LONDON — Rupert Murdoch is back on the hot seat of Britain’s phone hacking scandal after new documents appeared to contradict the testimony of his son and his former right-hand man.
As Murdoch executives who lost their jobs in the wake of the News of the World’s closure begin pointing fingers, those who have watched the Murdoch business say that his son James and confidant Les Hinton have questions to answer.
“This is pretty devastating,” Murdoch biographer Michael Wolff said of the newly released documents, claiming that they showed that the “people who Rupert speaks to every day … are people who were deeply engaged in the cover up of what was going on at the News of the World.”
Among those implicated in the latest release is former News International Ltd. Executive Chairman Les Hinton, a man so close to Murdoch that the 80-year-old tycoon told lawmakers last month that he would trust him “with my life.” News International is a subsidiary of Murdoch’s News Corp.
Correspondence published Tuesday by U.K. lawmakers investigating the scandal show that Hinton, who published the News of the World, was warned more than four years ago that phone hacking was endemic at the now-defunct tabloid. He was also told that senior journalists there approved of the practice, and that the paper’s then-editor, Andy Coulson, knew about it.
The charges were made in a letter sent by Clive Goodman, the ex-News of the World journalist whose arrest on phone hacking charges several years ago first brought the practice into the spotlight.
Hinton was the one who’d written to Goodman firing him over the phone hacking and he was one of two senior executives copied in on the March 2, 2007 missive.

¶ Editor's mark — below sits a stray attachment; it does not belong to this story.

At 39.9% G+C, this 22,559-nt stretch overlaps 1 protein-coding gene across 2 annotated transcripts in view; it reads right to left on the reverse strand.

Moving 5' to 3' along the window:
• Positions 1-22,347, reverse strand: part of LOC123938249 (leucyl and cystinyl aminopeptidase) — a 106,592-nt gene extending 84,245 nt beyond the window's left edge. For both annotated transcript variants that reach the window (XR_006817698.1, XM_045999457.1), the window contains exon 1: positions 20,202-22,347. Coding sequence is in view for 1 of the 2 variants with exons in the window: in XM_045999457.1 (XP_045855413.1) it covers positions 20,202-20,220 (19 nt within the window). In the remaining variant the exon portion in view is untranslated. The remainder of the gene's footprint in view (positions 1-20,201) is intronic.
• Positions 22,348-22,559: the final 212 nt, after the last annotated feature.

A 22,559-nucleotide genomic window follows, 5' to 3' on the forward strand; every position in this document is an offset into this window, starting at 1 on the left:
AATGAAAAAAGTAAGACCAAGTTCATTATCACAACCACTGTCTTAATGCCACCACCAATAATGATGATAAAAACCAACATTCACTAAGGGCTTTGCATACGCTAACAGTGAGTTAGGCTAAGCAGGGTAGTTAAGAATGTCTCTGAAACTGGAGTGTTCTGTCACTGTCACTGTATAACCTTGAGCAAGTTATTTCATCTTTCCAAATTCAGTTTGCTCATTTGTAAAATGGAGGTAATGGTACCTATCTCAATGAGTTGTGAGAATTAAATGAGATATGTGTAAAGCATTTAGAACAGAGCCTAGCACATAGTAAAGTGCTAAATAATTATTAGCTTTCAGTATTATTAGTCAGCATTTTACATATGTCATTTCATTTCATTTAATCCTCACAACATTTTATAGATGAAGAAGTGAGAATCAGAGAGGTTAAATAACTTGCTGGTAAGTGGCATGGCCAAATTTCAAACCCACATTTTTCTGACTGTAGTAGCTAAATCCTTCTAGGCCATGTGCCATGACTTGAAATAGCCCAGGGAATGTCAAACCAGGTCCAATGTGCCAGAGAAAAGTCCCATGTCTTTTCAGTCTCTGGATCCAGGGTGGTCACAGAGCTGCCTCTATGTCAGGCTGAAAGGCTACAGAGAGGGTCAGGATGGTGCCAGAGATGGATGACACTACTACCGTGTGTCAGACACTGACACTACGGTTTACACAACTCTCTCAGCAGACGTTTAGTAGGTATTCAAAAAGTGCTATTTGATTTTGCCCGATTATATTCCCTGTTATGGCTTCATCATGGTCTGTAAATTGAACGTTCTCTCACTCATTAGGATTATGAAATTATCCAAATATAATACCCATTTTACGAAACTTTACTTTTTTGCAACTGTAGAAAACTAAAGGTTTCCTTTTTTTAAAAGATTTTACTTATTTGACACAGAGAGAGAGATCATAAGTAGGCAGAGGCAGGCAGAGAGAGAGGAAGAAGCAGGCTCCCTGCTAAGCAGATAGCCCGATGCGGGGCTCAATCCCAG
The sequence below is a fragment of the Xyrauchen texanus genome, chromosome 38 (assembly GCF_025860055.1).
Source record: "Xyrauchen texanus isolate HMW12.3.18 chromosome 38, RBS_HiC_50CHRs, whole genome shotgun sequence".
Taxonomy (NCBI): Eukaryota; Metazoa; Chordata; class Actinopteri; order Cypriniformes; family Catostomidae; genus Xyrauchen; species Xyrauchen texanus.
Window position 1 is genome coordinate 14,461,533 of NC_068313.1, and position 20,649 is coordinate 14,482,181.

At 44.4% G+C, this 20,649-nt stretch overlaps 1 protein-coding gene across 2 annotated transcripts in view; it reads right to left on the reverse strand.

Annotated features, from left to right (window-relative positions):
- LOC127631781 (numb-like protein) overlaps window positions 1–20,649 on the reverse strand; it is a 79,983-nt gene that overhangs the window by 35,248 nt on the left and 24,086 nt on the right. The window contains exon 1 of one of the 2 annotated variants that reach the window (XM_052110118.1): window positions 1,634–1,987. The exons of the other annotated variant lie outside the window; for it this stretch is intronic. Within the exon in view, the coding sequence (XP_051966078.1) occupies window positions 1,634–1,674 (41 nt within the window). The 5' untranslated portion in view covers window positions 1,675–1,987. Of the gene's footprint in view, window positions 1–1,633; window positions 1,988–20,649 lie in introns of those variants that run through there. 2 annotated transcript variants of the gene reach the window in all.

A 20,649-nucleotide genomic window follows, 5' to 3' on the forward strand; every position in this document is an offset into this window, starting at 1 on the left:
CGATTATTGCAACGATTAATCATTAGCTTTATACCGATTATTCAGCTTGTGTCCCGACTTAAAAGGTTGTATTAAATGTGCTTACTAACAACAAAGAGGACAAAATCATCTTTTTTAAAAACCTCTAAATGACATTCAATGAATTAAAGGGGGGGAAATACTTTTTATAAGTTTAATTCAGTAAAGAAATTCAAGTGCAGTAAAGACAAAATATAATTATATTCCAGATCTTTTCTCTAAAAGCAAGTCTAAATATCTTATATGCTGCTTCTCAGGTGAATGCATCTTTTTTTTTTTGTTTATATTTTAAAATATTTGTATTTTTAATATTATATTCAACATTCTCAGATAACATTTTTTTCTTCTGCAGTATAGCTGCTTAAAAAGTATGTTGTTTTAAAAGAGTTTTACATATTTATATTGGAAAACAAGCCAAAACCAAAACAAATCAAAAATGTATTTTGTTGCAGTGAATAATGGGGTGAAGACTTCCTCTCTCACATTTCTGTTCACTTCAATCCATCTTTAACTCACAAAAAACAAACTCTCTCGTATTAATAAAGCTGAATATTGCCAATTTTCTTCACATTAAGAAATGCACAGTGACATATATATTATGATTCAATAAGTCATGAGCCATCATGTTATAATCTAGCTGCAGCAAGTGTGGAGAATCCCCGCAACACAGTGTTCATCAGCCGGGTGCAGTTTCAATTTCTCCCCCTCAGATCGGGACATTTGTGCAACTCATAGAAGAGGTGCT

Hinton did not mention Goodman’s warning when testifying before lawmakers on the matter four days later.
In his March 6, 2007 appearance before the House of Commons’ media committee, Hinton assured parliamentarians that no one else at the paper had been engaged in phone hacking, adding that he believed “absolutely” that Coulson knew nothing about it either.
It was later that year that Hinton became chief executive of Dow Jones & Co. and the publisher of its flagship newspaper, the Wall Street Journal. It was the crowning achievement of a career that had seen him work for Murdoch for more than five decades in various positions, including as chairman and CEO of Fox Television Stations.
But Hinton’s loyalty couldn’t save him from the scandal. He announced his resignation July 15, becoming News Corp.’s first U.S. executive to lose his job in the phone hacking scandal.
In his resignation letter, Hinton referred to what he’d told parliamentarians in 2009, claiming that there “had never been any evidence delivered to me that suggested the conduct (phone hacking) had spread beyond one journalist.”
But Goodman’s letter claimed the opposite, and Wolff said it was inconceivable that Hinton hadn’t gotten it, that he hadn’t read it, or that he’d somehow not understood its content.
“I cannot see any other reasonable explanation for this except: ‘Les lied,”’ Wolff said.
Hinton did not immediately return a message seeking comment at his New York home Wednesday. But in his July resignation statement he stressed that he’d told lawmakers back in 2007 that News International was still investigating the scandal.
One governance expert argued that the apparent contradiction between what Hinton was saying in public and what he was being told in private didn’t amount to proof of dishonesty.